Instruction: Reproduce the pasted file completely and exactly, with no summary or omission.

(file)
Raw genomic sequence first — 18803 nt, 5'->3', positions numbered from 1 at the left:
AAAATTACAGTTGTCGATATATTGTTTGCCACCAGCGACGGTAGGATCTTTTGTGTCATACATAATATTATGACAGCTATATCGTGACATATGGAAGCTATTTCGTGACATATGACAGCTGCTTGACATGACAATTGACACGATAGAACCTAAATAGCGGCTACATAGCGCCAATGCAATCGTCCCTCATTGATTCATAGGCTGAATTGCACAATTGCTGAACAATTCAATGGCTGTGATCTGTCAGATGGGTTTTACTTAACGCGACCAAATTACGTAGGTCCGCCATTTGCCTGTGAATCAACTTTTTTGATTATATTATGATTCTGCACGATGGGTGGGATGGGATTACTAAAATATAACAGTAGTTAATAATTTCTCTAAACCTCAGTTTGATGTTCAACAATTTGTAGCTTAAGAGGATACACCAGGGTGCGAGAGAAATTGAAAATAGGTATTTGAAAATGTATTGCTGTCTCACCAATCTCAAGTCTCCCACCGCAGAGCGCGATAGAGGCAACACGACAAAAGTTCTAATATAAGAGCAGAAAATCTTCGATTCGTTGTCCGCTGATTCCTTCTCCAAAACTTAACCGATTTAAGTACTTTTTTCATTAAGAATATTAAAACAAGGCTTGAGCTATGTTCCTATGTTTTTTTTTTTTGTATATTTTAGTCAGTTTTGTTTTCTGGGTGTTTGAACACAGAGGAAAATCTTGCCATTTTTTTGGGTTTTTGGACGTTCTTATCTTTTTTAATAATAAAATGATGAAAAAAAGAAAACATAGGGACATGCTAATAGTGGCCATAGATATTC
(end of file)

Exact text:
Raw genomic sequence first — 18803 nt, 5'->3', positions numbered from 1 at the left:
AAAATTACAGTTGTCGATATATTGTTTGCCACCAGCGACGGTAGGATCTTTTGTGTCATACATAATATTATGACAGCTATATCGTGACATATGGAAGCTATTTCGTGACATATGACAGCTGCTTGACATGACAATTGACACGATAGAACCTAAATAGCGGCTACATAGCGCCAATGCAATCGTCCCTCATTGATTCATAGGCTGAATTGCACAATTGCTGAACAATTCAATGGCTGTGATCTGTCAGATGGGTTTTACTTAACGCGACCAAATTACGTAGGTCCGCCATTTGCCTGTGAATCAACTTTTTTGATTATATTATGATTCTGCACGATGGGTGGGATGGGATTACTAAAATATAACAGTAGTTAATAATTTCTCTAAACCTCAGTTTGATGTTCAACAATTTGTAGCTTAAGAGGATACACCAGGGTGCGAGAGAAATTGAAAATAGGTATTTGAAAATGTATTGCTGTCTCACCAATCTCAAGTCTCCCACCGCAGAGCGCGATAGAGGCAACACGACAAAAGTTCTAATATAAGAGCAGAAAATCTTCGATTCGTTGTCCGCTGATTCCTTCTCCAAAACTTAACCGATTTAAGTACTTTTTTCATTAAGAATATTAAAACAAGGCTTGAGCTATGTTCCTATGTTTTTTTTTTTTGTATATTTTAGTCAGTTTTGTTTTCTGGGTGTTTGAACACAGAGGAAAATCTTGCCATTTTTTTGGGTTTTTGGACGTTCTTATCTTTTTTAATAATAAAATGATGAAAAAAAGAAAACATAGGGACATGCTAATAGTGGCCATAGATATTC